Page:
H&R Block Spends Evenly On Digital And TV Ads, CMO Says

KCH&R Block is targeting millennials, TV and your tax dollars.

The tax preparation giant is gearing up to air three new 30-second broadcast TV ads just in time for tax season, with a goal to increase awareness among the youngest demographic set of tax filers.

H&R Block declined to disclose how much it is investing in its 2016 tax season TV campaigns, but the tax preparer pulled in about $3 billion in revenue last year and clocks roughly $150 million in measured media annually.

The first three TV ads will run Friday through Feb. 15, prompting viewers to sign up for H&R Block to do their taxes while automatically entering a sweepstakes that will give $1,000 to 1,000 customers daily. The TV campaign will incorporate digital and social extensions.

“We’re very much targeting millennials with these big and bold promotions,” said Kathy Collins, CMO of H&R Block, who noted the 2014 Hipster Tax Crisis campaign targeting millennials through digital video. It’s the millennials who “tend to be early-season filers because they’re generally more eager to get their tax return.” 

To reach its target demographic – mainly millennials and Hispanic-Americans – H&R Block is enlisting the help of NBA player Anthony Davis and Latin reggaeton musician Wisin to appear in branded integrations and on-air spots early on in the tax season.

“The combination of TV and digital works really well for us” in reaching both demographic targets, Collins added. “We do a lot of media-mix modeling and TV still serves as our foundation, which we layer in with on-air radio and a mix of digital and local marketing.”

Right now, TV and digital each account for 30% of the brand’s total media budget, while 10% goes to cause marketing programs to inspire altruistic achievements such as financial literacy, while the remaining 30% go to miscellaneous marketing expenditures, like radio.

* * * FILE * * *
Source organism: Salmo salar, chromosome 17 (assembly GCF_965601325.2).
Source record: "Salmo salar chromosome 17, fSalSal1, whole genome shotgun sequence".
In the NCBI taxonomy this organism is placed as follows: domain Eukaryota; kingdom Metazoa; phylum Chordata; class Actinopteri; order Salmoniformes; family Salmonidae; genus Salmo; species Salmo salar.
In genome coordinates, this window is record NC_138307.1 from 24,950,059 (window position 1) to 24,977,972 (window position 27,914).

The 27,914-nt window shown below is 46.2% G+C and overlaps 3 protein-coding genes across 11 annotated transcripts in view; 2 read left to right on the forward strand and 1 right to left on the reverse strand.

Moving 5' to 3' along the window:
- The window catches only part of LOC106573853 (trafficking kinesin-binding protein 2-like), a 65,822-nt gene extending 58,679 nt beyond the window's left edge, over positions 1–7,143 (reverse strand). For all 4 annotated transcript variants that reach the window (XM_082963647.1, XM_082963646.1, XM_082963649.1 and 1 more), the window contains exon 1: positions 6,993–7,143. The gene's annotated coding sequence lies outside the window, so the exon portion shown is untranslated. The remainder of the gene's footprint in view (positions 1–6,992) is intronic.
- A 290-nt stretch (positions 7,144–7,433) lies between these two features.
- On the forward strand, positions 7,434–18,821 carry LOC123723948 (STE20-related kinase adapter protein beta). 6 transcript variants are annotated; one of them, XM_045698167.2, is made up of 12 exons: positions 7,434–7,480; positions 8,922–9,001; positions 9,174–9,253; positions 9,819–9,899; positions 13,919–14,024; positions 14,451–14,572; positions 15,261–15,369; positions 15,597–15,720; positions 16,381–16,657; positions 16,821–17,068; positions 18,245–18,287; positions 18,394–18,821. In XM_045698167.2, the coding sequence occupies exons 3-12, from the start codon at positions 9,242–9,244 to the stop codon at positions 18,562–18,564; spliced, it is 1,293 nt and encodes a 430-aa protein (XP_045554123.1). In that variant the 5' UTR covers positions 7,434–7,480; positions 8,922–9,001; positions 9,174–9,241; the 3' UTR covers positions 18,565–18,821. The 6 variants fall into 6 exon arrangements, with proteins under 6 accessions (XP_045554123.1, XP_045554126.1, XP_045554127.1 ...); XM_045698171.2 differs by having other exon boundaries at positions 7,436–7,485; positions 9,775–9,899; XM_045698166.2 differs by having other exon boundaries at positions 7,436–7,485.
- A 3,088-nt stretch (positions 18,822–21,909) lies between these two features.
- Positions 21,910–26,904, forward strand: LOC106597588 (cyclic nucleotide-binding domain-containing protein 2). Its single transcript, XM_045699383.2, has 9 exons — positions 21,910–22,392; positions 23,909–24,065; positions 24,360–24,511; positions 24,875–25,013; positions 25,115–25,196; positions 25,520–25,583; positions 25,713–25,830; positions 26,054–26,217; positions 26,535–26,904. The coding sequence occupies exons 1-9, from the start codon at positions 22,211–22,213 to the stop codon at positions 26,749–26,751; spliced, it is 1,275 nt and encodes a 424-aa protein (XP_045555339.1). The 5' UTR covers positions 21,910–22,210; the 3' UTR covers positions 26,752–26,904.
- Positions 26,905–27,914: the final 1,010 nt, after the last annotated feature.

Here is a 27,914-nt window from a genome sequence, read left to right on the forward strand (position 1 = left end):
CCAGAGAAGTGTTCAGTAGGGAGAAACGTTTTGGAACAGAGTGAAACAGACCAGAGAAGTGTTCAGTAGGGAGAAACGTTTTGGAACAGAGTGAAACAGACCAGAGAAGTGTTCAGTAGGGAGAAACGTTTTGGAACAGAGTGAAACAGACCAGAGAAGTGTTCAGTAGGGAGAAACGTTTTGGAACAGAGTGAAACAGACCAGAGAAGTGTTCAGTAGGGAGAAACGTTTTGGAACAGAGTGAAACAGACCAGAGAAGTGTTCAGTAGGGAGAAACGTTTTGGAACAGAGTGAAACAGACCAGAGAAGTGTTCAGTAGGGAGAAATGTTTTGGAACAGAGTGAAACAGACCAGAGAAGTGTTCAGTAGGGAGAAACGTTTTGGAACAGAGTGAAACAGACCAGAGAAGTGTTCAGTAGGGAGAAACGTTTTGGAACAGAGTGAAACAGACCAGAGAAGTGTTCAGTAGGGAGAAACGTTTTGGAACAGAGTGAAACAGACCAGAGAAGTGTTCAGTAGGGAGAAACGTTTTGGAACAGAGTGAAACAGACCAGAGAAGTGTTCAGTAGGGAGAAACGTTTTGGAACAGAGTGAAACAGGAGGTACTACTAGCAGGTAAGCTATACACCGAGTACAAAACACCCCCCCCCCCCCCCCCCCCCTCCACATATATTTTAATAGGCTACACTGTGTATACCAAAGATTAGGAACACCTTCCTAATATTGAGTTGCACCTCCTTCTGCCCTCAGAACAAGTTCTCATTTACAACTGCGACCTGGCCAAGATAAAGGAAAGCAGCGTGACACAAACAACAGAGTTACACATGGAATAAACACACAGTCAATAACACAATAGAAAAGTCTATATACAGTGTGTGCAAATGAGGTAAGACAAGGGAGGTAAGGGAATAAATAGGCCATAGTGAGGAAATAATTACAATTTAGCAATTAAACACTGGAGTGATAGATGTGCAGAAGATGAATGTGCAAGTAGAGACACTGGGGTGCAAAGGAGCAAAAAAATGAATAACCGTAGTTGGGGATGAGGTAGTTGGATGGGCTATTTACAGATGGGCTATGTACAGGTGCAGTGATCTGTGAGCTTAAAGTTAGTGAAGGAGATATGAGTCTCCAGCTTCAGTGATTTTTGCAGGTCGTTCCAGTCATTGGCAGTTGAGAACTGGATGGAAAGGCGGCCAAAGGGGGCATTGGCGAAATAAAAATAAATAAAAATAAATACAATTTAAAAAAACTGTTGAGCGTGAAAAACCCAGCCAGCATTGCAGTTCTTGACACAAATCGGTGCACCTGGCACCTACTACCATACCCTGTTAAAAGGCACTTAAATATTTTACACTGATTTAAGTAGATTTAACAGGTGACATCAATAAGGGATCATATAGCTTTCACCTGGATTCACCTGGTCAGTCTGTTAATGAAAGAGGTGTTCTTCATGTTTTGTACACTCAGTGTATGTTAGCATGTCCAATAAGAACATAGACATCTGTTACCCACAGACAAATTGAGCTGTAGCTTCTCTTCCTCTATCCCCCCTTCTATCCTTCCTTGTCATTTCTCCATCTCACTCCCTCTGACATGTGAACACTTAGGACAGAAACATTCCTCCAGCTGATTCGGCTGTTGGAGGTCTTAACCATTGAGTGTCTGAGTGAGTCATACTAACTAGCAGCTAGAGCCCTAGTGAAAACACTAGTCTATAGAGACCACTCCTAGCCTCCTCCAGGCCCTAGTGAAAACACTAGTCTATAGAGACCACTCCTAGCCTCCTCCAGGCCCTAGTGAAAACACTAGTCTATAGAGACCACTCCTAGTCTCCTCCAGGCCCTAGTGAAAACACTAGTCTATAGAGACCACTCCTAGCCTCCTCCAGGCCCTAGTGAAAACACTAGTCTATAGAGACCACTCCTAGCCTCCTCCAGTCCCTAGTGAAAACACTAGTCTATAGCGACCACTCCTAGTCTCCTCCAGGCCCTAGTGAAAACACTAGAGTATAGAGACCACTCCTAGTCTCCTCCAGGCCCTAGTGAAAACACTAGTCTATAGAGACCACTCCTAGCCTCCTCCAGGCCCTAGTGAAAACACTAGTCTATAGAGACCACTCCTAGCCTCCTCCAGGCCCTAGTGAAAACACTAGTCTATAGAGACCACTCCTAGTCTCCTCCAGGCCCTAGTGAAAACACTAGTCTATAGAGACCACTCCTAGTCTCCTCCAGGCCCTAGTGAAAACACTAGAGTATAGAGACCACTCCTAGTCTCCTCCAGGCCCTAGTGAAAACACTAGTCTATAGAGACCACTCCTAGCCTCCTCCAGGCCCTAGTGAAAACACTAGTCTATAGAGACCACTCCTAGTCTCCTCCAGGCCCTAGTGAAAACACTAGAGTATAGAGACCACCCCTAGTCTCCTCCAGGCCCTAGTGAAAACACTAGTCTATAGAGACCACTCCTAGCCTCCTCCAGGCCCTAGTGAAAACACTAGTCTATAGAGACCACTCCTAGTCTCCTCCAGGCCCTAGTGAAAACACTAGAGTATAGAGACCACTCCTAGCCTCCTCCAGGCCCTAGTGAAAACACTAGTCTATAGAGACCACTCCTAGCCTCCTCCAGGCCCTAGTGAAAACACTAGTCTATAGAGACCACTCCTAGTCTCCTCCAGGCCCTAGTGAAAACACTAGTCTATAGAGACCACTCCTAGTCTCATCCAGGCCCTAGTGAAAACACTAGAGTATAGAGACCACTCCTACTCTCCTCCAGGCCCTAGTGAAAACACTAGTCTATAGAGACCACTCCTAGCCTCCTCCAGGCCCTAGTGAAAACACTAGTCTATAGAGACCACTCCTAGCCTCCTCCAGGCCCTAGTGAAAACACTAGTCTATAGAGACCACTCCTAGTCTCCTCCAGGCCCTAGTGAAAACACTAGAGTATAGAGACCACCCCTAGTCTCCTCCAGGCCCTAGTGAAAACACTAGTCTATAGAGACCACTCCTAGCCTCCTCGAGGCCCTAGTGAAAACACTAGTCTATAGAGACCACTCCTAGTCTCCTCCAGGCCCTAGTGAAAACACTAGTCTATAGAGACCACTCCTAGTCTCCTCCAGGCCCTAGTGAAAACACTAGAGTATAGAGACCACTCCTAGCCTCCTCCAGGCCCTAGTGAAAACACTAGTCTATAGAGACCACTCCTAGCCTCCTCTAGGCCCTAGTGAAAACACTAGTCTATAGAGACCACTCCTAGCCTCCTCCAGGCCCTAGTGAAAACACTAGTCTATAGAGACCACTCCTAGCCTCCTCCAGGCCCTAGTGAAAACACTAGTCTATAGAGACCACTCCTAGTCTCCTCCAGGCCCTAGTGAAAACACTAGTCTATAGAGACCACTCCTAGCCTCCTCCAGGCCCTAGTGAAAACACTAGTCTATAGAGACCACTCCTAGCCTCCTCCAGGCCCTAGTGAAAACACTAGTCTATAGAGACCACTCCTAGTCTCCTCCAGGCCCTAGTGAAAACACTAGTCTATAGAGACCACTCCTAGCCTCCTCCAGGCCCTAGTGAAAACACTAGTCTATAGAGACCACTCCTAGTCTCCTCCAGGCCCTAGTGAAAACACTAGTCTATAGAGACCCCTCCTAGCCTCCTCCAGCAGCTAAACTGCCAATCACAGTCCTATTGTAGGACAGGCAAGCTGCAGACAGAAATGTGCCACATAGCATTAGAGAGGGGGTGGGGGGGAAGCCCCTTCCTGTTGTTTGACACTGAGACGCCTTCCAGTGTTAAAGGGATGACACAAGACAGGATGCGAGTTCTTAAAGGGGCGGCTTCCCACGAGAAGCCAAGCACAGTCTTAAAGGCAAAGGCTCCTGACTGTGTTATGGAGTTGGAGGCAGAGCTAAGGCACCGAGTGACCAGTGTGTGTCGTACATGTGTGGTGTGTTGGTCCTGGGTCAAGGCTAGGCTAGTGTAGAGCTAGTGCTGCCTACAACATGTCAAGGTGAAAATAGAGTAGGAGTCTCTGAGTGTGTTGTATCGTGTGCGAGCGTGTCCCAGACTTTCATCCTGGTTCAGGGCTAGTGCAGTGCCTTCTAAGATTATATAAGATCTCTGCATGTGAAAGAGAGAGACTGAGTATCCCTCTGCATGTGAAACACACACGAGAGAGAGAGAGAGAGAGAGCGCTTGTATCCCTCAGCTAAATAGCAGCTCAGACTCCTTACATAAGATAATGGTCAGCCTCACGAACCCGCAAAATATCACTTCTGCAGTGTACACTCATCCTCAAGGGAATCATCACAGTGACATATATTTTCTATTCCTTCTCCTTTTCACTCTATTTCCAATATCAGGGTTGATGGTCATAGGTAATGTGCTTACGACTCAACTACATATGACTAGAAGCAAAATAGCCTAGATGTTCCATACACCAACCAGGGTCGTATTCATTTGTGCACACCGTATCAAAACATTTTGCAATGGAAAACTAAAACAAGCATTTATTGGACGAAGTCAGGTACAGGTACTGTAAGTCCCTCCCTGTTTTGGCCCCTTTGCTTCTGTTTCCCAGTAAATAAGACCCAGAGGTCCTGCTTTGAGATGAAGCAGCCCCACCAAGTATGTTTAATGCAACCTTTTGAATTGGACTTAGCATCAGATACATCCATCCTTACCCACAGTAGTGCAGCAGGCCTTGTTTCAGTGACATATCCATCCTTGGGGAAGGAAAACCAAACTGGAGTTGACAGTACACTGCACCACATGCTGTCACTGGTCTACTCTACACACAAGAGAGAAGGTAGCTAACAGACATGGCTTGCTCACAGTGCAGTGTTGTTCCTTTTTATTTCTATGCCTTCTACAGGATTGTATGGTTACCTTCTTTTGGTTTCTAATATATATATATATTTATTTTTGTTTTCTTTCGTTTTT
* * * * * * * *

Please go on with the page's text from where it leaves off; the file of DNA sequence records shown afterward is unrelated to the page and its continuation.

H&R Block isn’t prepping a Super Bowl TV ad this year. Instead it will invest in three more TV spots to run through the end of April to reach self-filers, as well as the brand’s second target audience set – “procrastinators,” or those who wait right until the April deadline to file their taxes.

Although you might think of H&R Block as a brick-and-mortar financial brand, given its 10,000 tax service centers in shopping malls across the country, the company is expanding its brand offerings, which is why television remains an important investment focus to aid in ongoing awareness.

The company revealed Thursday a new retail brand called “Block Advisors,” 300 new retail outlets to be rolled out this year that will cater more to the small-business owner than the everyday consumer.

Instead of operating only throughout tax season, Block Advisors will be staffed year-round with “our most tenured tax experts,” to serve a more business-focused demographic.

And H&R Block launched a digital, do-it-yourself tax service last year, which it priced at $9.99; about 60% of people prefer help with their taxes, while 40% prefer to do it on their own, Collins noted.

The big-picture focus for the 60-year-old brand is staying relevant and figuring out what the future of tax prep looks like, Collins said.

“We do a ton of tests in digital media, but the most important thing we’ve discovered is learn quickly and fail fast,” she said. “Even beyond marketing – it’s staying one step ahead in the category. What if an Uber for tax prep arrives tomorrow and suddenly H&R Block isn’t as relevant anymore? You have to worry about how you stay top of mind as a brand and the rest falls into place.”


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